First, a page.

Community Infections Caused by Extended-Spectrum β-Lactamase–Producing Escherichia coli | Infectious Diseases | JAMA Network
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Original Investigation
September 22, 2008

Community Infections Caused by Extended-Spectrum β-Lactamase–Producing Escherichia coli

Author Affiliations

Author Affiliations: Sección de Enfermedades Infecciosas (Dr Rodríguez-Baño) and Servicio de Microbiología (Drs Alcalá and Pascual), Hospital Universitario Virgen Macarena, Seville, Spain; Servicio de Enfermedades Infecciosas, Hospital Universitario Virgen del Rocío, Seville (Drs Cisneros and Llanos); Servicios de Enfermedades Infecciosas (Dr Grill) and Microbiología (Dr Cantón), Hospital Universitario Ramón y Cajal, Madrid, Spain; Servicio de Microbiología, Hospital Son Dureta, Palma de Majorca, Spain (Dr Oliver); Servicio de Enfermedades Infecciosas, Hospital Clinic, Barcelona, Spain (Dr Horcajada); Servicio de Microbiología, Hospital Vall d’Hebrón, Barcelona (Dr Tórtola); Servicio de Microbiología, Hospital Santa Creu i San Pau, Barcelona (Dr Mirelis); Unidad de Epidemiología, Corporación Sanitaria Parc Taulí, Sabadell, Spain (Dr Navarro); Servicio de Microbiología, Hospital de la Ribera, Alcira (Valencia), Spain (Dr Cuenca); Unidad de Medicina Preventiva, Hospital Universitario Germans Trias i Pujol, Badalona, Spain (Dr Esteve); and Servicio de Enfermedades Infecciosas, Hospital Universitario de Bellvitge, Barcelona (Dr Peña). Dr Horcajada is now with the Sección de Enfermedades Infecciosas, Hospital del Mar, Barcelona.

Arch Intern Med. 2008;168(17):1897-1902. doi:10.1001/archinte.168.17.1897
Abstract

Background  Extended-spectrum β-lactamase (ESBL)-producing Escherichia coli is an increasingly important group of community pathogens worldwide. These organisms are frequently resistant to many of the antimicrobial agents usually recommended for the treatment of infections caused by E coli, such as penicillins, cephalosporins, fluoroquinolones, and trimethoprim-sulfamethoxazole. Data concerning risk factors, clinical features, and therapeutic options for such infections are scarce.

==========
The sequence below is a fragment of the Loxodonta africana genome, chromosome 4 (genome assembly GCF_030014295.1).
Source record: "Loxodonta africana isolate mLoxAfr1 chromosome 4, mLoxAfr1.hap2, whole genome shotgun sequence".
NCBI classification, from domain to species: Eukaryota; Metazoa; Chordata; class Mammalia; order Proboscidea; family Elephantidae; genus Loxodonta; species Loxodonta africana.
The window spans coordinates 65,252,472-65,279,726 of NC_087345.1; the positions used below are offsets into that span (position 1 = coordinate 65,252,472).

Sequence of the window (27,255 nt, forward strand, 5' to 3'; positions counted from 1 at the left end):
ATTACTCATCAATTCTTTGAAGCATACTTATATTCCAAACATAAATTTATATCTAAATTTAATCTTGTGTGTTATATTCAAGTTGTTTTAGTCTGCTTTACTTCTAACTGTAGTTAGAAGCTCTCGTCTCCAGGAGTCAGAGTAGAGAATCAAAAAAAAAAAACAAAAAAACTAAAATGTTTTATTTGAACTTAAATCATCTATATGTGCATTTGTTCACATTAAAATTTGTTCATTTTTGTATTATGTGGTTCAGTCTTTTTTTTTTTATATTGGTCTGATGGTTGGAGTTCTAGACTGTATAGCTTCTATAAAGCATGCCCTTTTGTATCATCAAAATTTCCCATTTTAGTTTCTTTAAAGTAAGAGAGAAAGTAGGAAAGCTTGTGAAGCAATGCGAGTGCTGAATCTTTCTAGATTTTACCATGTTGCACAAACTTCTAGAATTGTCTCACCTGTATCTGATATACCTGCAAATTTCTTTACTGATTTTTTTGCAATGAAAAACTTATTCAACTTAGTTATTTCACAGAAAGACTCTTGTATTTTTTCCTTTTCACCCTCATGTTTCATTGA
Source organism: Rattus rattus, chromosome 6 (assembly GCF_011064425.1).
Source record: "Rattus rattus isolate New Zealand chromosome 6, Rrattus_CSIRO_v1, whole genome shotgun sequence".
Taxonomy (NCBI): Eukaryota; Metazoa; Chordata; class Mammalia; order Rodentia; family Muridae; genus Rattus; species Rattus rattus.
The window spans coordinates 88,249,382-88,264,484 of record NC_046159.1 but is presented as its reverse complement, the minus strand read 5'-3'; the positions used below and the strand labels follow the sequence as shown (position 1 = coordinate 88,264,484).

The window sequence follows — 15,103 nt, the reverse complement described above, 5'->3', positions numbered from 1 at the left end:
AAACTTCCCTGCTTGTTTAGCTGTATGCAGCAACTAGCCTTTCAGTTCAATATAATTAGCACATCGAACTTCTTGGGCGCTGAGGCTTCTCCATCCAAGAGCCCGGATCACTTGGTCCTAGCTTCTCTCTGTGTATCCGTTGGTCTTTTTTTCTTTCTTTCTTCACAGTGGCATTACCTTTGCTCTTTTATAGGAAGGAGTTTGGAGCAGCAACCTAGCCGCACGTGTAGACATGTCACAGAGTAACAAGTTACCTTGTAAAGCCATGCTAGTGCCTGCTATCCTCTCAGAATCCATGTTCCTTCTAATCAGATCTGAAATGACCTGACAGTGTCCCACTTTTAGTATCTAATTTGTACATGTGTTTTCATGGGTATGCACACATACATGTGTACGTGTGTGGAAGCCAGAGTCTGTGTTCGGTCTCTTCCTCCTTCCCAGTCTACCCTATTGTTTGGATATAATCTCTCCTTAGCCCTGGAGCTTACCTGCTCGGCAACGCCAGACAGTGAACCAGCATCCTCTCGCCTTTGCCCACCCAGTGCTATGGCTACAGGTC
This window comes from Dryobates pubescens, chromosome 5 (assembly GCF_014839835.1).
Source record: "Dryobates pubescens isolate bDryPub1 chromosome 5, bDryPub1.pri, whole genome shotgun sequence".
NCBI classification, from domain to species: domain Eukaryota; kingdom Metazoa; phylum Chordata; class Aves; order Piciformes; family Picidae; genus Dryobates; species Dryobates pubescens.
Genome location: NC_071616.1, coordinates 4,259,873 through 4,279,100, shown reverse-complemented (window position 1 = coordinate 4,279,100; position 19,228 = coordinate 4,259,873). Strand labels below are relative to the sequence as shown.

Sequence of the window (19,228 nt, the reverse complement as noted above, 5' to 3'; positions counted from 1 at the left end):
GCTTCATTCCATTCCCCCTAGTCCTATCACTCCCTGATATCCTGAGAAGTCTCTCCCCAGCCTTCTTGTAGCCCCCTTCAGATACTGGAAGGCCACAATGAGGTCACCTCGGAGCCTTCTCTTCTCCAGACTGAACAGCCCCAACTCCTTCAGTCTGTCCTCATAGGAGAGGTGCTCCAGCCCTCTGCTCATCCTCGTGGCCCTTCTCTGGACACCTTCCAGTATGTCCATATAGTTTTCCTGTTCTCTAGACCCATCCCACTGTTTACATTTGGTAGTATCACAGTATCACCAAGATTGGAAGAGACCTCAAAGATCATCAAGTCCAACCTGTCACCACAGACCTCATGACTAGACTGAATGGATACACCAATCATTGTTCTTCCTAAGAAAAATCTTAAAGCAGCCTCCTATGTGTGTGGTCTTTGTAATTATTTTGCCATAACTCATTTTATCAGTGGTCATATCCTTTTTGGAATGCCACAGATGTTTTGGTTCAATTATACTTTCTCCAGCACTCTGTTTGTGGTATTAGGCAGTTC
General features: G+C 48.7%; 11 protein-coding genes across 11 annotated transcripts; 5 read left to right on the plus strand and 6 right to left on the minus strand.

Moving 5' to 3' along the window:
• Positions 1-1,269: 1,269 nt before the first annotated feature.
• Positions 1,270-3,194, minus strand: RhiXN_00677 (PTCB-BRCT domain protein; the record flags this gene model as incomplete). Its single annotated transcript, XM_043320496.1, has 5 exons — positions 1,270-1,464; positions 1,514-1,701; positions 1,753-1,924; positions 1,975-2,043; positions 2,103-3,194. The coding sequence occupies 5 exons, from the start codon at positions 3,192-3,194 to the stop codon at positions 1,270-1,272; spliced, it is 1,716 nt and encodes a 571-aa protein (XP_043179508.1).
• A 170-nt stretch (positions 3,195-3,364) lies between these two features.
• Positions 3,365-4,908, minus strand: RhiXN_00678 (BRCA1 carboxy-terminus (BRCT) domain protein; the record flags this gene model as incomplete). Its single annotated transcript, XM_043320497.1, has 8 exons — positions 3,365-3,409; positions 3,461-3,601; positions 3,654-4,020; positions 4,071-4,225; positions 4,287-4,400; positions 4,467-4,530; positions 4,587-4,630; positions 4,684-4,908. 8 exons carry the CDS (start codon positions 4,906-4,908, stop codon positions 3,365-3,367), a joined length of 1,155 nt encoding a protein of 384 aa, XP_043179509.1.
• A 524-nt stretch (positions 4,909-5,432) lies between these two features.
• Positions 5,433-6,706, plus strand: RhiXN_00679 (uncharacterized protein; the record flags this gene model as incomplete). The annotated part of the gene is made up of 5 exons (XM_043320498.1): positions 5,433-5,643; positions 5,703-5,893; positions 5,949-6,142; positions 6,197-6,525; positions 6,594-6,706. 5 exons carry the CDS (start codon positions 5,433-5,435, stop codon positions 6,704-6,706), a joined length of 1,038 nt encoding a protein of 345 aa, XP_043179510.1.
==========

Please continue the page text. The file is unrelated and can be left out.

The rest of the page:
Methods  A case-control study was performed to investigate the risk factors for all types of community-acquired infections caused by ESBL-producing E coli in 11 Spanish hospitals from February 2002 to May 2003. Controls were randomly chosen from among outpatients with a clinical sample not yielding ESBL-producing E coli. The clinical features of these infections were investigated in the case patients. The efficacy of fosfomycin tromethamine and amoxicillin-clavulanate potassium was observationally studied in patients with cystitis.

Results  A total of 122 cases were included. Risk factors selected by multivariate analysis included the following: age older than 60 years; female sex; diabetes mellitus; recurrent urinary tract infections (UTIs); previous invasive procedures of the urinary tract; follow-up in outpatient clinic; and previous receipt of aminopenicillins, cephalosporins, and fluoroquinolones. Urinary tract infections accounted for 93% of the cases; 6% of the patients were bacteremic and 10% needed hospitalization. The cure rate of patients with cystitis was 93% with fosfomycin therapy (all isolates were susceptible); among patients treated with amoxicillin-clavulanate, cure rates were 93% for those with susceptible isolates (minimum inhibitory concentration ≤8 μg/mL) and 56% for those with intermediate or resistant isolates (minimum inhibitory concentration ≥16 μg/mL) (P = .02).

Conclusions  In predisposed patients, ESBL-producing E coli is a notable cause of community-acquired infection, and particularly UTI. Fosfomycin and amoxicillin-clavulanate appear to be effective for cystitis caused by susceptible isolates.

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